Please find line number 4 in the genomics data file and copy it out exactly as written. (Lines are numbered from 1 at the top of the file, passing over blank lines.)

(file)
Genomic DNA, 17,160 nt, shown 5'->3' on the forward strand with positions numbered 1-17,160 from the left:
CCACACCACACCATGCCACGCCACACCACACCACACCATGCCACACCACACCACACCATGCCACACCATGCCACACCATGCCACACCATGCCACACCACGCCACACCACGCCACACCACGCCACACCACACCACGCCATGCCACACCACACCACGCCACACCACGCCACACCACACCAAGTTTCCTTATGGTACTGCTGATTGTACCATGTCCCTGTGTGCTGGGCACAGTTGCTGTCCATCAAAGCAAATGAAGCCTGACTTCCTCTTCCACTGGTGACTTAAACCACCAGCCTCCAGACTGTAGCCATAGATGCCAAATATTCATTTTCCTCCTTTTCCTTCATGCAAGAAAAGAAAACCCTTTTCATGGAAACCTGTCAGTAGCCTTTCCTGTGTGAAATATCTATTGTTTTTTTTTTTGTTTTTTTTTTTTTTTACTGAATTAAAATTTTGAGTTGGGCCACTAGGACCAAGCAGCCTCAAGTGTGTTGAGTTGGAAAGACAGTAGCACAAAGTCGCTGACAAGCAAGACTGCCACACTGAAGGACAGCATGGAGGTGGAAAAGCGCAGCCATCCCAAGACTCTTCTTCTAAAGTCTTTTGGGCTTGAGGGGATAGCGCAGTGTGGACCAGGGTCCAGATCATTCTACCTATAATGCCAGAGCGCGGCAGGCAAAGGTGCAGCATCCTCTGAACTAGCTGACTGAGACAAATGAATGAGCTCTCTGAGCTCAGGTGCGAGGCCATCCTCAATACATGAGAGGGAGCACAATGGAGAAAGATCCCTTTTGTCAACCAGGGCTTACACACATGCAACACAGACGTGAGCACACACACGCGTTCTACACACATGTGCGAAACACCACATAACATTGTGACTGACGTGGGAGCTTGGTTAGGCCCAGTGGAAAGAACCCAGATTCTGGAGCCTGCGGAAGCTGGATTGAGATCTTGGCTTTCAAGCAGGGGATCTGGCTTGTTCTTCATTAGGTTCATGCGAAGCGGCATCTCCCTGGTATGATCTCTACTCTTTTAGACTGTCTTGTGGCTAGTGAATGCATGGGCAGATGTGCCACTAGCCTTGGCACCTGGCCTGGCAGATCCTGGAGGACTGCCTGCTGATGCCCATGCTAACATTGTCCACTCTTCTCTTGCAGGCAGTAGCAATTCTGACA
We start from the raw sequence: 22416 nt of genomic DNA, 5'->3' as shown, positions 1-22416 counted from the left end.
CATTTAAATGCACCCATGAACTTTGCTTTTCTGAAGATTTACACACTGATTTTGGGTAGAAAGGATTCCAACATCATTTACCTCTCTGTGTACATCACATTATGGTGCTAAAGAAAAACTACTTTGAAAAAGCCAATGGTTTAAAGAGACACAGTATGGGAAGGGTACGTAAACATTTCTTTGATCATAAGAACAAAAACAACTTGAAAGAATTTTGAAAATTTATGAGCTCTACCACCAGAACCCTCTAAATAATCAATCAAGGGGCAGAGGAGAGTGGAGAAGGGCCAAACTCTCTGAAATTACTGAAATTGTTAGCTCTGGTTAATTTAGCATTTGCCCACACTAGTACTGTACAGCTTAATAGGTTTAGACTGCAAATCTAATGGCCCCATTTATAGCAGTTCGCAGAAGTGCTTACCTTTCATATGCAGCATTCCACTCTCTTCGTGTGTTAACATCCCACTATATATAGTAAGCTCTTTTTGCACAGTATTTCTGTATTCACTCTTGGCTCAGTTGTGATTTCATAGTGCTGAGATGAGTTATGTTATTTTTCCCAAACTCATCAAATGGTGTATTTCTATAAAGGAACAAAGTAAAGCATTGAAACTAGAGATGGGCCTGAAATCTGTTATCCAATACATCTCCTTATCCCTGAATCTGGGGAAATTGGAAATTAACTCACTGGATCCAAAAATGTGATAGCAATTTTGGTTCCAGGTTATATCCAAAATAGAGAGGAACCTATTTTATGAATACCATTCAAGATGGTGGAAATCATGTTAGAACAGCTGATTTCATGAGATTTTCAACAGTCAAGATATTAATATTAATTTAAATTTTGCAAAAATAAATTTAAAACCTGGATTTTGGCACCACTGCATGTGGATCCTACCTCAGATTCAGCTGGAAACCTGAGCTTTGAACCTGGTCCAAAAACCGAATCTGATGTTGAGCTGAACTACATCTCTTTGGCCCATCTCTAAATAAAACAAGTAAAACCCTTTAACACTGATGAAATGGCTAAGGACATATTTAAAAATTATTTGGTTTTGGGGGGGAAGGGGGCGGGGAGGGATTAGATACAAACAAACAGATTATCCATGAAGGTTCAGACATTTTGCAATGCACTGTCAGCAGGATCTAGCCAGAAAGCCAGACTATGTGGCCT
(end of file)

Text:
CATTTAAATGCACCCATGAACTTTGCTTTTCTGAAGATTTACACACTGATTTTGGGTAGAAAGGATTCCAACATCATTTACCTCTCTGTGTACATCACATTATGGTGCTAAAGAAAAACTACTTTGAAAAAGCCAATGGTTTAAAGAGACACAGTATGGGAAGGGTACGTAAACATTTCTTTGATCATAAGAACAAAAACAACTTGAAAGAATTTTGAAAATTTATGAGCTCTACCACCAGAACCCTCTAAATAATCAATCAAGGGGCAGAGGAGAGTGGAGAAGGGCCAAACTCTCTGAAATTACTGAAATTGTTAGCTCTGGTTAATTTAGCATTTGCCCACACTAGTACTGTACAGCTTAATAGGTTTAGACTGCAAATCTAATGGCCCCATTTATAGCAGTTCGCAGAAGTGCTTACCTTTCATATGCAGCATTCCACTCTCTTCGTGTGTTAACATCCCACTATATATAGTAAGCTCTTTTTGCACAGTATTTCTGTATTCACTCTTGGCTCAGTTGTGATTTCATAGTGCTGAGATGAGTTATGTTATTTTTCCCAAACTCATCAAATGGTGTATTTCTATAAAGGAACAAAGTAAAGCATTGAAACTAGAGATGGGCCTGAAATCTGTTATCCAATACATCTCCTTATCCCTGAATCTGGGGAAATTGGAAATTAACTCACTGGATCCAAAAATGTGATAGCAATTTTGGTTCCAGGTTATATCCAAAATAGAGAGGAACCTATTTTATGAATACCATTCAAGATGGTGGAAATCATGTTAGAACAGCTGATTTCATGAGATTTTCAACAGTCAAGATATTAATATTAATTTAAATTTTGCAAAAATAAATTTAAAACCTGGATTTTGGCACCACTGCATGTGGATCCTACCTCAGATTCAGCTGGAAACCTGAGCTTTGAACCTGGTCCAAAAACCGAATCTGATGTTGAGCTGAACTACATCTCTTTGGCCCATCTCTAAATAAAACAAGTAAAACCCTTTAACACTGATGAAATGGCTAAGGACATATTTAAAAATTATTTGGTTTTGGGGGGGAAGGGGGCGGGGAGGGATTAGATACAAACAAACAGATTATCCATGAAGGTTCAGACATTTTGCAATGCACTGTCAGCAGGATCTAGCCAGAAAGCCAGACTATGTGGCCT